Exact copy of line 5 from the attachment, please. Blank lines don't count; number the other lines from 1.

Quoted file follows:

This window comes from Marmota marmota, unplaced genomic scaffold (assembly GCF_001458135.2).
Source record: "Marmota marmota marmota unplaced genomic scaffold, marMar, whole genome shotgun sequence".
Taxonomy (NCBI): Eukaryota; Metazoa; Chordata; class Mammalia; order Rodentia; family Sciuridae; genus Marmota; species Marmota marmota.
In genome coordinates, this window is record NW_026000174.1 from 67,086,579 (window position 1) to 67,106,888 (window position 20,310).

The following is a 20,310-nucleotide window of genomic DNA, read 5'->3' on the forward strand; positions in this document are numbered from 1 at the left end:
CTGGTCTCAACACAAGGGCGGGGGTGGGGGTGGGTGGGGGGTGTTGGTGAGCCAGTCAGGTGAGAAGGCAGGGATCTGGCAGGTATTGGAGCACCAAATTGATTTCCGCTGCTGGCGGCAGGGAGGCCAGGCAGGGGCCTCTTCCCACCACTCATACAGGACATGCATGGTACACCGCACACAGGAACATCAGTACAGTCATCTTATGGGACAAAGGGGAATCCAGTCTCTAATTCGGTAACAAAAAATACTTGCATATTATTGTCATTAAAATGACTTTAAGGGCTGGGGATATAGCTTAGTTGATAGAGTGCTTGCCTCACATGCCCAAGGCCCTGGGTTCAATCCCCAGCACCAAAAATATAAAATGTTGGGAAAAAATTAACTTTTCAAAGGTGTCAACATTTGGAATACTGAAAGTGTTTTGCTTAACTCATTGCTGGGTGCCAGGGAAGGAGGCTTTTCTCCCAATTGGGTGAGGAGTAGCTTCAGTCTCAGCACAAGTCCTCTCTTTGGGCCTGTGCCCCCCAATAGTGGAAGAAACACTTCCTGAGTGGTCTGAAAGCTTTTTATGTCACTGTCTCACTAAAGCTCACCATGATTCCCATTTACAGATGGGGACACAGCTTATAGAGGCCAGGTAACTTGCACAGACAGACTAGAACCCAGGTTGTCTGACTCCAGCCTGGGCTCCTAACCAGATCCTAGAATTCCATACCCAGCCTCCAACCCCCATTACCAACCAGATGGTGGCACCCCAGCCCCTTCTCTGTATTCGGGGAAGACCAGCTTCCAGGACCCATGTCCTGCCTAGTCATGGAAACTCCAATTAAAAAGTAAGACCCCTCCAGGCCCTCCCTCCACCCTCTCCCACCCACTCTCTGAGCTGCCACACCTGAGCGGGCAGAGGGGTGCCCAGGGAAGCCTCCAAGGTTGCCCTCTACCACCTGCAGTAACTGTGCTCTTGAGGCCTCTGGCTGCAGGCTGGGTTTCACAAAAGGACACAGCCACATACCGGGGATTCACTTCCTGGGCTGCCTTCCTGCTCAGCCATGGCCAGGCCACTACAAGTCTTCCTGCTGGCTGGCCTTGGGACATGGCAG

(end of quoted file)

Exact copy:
The following is a 20,310-nucleotide window of genomic DNA, read 5'->3' on the forward strand; positions in this document are numbered from 1 at the left end: